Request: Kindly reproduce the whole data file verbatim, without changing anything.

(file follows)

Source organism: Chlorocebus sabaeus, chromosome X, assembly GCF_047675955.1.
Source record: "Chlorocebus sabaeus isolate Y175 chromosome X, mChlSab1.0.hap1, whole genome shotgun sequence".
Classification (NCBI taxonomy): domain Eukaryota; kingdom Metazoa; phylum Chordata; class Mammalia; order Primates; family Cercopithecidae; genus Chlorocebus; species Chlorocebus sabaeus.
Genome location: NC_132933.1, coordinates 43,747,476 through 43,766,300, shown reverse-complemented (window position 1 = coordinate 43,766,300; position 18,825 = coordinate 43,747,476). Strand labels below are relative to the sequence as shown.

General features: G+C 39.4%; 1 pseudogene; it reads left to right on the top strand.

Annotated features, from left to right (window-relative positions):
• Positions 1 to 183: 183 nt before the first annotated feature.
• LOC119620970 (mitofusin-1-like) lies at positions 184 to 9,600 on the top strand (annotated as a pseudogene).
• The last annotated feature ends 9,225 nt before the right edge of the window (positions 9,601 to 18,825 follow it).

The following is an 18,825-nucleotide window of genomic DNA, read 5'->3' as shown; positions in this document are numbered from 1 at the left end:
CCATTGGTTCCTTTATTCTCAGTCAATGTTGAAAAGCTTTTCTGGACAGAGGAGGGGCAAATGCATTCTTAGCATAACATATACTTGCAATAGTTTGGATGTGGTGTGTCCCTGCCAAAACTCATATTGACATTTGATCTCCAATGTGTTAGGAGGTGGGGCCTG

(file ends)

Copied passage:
Source organism: Chlorocebus sabaeus, chromosome X, assembly GCF_047675955.1.
Source record: "Chlorocebus sabaeus isolate Y175 chromosome X, mChlSab1.0.hap1, whole genome shotgun sequence".
Classification (NCBI taxonomy): domain Eukaryota; kingdom Metazoa; phylum Chordata; class Mammalia; order Primates; family Cercopithecidae; genus Chlorocebus; species Chlorocebus sabaeus.
Genome location: NC_132933.1, coordinates 43,747,476 through 43,766,300, shown reverse-complemented (window position 1 = coordinate 43,766,300; position 18,825 = coordinate 43,747,476). Strand labels below are relative to the sequence as shown.

General features: G+C 39.4%; 1 pseudogene; it reads left to right on the top strand.

Annotated features, from left to right (window-relative positions):
• Positions 1 to 183: 183 nt before the first annotated feature.
• LOC119620970 (mitofusin-1-like) lies at positions 184 to 9,600 on the top strand (annotated as a pseudogene).
• The last annotated feature ends 9,225 nt before the right edge of the window (positions 9,601 to 18,825 follow it).

The following is an 18,825-nucleotide window of genomic DNA, read 5'->3' as shown; positions in this document are numbered from 1 at the left end:
CCATTGGTTCCTTTATTCTCAGTCAATGTTGAAAAGCTTTTCTGGACAGAGGAGGGGCAAATGCATTCTTAGCATAACATATACTTGCAATAGTTTGGATGTGGTGTGTCCCTGCCAAAACTCATATTGACATTTGATCTCCAATGTGTTAGGAGGTGGGGCCTG